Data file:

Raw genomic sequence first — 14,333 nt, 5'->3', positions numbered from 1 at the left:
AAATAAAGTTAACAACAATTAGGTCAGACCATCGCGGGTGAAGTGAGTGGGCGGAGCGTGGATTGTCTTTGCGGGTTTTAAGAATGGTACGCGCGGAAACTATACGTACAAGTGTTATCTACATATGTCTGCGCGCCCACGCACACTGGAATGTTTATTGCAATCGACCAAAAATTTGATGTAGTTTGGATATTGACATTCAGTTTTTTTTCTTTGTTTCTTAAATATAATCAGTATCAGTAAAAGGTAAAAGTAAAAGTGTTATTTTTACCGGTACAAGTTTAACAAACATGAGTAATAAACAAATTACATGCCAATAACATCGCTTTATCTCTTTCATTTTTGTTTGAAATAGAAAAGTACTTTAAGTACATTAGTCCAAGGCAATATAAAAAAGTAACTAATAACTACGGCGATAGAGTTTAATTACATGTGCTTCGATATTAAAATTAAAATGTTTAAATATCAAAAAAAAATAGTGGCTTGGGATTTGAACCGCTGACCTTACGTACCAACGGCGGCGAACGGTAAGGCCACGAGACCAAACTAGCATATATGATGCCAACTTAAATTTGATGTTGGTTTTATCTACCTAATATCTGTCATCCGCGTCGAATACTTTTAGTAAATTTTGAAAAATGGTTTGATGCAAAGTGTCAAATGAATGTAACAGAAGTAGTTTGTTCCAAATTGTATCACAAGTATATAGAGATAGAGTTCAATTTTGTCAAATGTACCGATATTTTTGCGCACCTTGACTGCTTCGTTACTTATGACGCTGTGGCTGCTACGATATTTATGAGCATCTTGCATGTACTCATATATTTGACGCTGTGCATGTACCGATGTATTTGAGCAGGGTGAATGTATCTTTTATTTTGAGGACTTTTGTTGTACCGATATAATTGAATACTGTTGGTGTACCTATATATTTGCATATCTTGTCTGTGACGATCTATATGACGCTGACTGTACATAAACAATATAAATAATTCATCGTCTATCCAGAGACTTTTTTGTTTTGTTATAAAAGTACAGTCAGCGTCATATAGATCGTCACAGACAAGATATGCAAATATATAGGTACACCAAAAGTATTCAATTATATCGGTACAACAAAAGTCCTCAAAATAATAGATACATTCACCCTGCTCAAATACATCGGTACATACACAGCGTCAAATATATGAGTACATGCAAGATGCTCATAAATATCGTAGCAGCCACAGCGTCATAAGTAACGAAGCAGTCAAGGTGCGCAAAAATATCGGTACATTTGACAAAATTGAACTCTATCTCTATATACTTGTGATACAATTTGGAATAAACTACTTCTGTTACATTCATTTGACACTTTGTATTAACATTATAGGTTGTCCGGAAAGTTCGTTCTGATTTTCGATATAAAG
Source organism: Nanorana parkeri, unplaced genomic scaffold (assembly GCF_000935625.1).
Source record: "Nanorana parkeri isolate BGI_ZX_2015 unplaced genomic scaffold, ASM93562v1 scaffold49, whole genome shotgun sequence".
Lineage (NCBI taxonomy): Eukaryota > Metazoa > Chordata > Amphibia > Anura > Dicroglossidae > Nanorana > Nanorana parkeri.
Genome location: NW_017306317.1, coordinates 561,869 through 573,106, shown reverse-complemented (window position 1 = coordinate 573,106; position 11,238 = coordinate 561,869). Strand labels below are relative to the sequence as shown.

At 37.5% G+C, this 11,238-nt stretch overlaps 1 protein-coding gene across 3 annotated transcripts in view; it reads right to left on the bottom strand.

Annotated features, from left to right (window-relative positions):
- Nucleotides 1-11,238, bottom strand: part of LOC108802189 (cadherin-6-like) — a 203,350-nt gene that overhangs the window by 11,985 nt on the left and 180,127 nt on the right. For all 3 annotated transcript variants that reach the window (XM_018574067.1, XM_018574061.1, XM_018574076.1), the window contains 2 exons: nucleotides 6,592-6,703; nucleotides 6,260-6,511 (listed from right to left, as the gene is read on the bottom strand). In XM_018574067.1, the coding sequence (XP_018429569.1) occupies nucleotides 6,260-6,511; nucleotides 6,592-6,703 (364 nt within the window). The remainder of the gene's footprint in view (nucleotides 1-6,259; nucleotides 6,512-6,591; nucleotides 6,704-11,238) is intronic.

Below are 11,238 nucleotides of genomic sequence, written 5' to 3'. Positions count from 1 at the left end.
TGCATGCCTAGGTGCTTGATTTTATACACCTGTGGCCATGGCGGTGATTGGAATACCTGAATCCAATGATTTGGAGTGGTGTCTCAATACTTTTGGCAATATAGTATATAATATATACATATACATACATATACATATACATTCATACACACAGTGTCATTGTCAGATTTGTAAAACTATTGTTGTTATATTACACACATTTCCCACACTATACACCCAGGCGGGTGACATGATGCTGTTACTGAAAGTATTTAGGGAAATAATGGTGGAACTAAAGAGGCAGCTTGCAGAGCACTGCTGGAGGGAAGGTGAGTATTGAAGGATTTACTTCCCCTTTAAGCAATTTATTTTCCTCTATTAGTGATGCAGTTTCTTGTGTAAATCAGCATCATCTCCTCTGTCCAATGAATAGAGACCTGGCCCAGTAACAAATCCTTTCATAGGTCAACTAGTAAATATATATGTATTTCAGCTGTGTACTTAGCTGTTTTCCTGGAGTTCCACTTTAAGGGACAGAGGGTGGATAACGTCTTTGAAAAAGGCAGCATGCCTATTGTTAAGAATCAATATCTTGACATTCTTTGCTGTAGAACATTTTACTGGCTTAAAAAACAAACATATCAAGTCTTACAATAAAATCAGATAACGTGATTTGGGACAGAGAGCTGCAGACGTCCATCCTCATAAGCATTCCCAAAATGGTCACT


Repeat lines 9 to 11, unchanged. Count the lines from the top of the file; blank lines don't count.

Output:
- Nucleotides 1-11,238, bottom strand: part of LOC108802189 (cadherin-6-like) — a 203,350-nt gene that overhangs the window by 11,985 nt on the left and 180,127 nt on the right. For all 3 annotated transcript variants that reach the window (XM_018574067.1, XM_018574061.1, XM_018574076.1), the window contains 2 exons: nucleotides 6,592-6,703; nucleotides 6,260-6,511 (listed from right to left, as the gene is read on the bottom strand). In XM_018574067.1, the coding sequence (XP_018429569.1) occupies nucleotides 6,260-6,511; nucleotides 6,592-6,703 (364 nt within the window). The remainder of the gene's footprint in view (nucleotides 1-6,259; nucleotides 6,512-6,591; nucleotides 6,704-11,238) is intronic.

Below are 11,238 nucleotides of genomic sequence, written 5' to 3'. Positions count from 1 at the left end.
TGCATGCCTAGGTGCTTGATTTTATACACCTGTGGCCATGGCGGTGATTGGAATACCTGAATCCAATGATTTGGAGTGGTGTCTCAATACTTTTGGCAATATAGTATATAATATATACATATACATACATATACATATACATTCATACACACAGTGTCATTGTCAGATTTGTAAAACTATTGTTGTTATATTACACACATTTCCCACACTATACACCCAGGCGGGTGACATGATGCTGTTACTGAAAGTATTTAGGGAAATAATGGTGGAACTAAAGAGGCAGCTTGCAGAGCACTGCTGGAGGGAAGGTGAGTATTGAAGGATTTACTTCCCCTTTAAGCAATTTATTTTCCTCTATTAGTGATGCAGTTTCTTGTGTAAATCAGCATCATCTCCTCTGTCCAATGAATAGAGACCTGGCCCAGTAACAAATCCTTTCATAGGTCAACTAGTAAATATATATGTATTTCAGCTGTGTACTTAGCTGTTTTCCTGGAGTTCCACTTTAAGGGACAGAGGGTGGATAACGTCTTTGAAAAAGGCAGCATGCCTATTGTTAAGAATCAATATCTTGACATTCTTTGCTGTAGAACATTTTACTGGCTTAAAAAACAAACATATCAAGTCTTACAATAAAATCAGATAACGTGATTTGGGACAGAGAGCTGCAGACGTCCATCCTCATAAGCATTCCCAAAATGGTCACT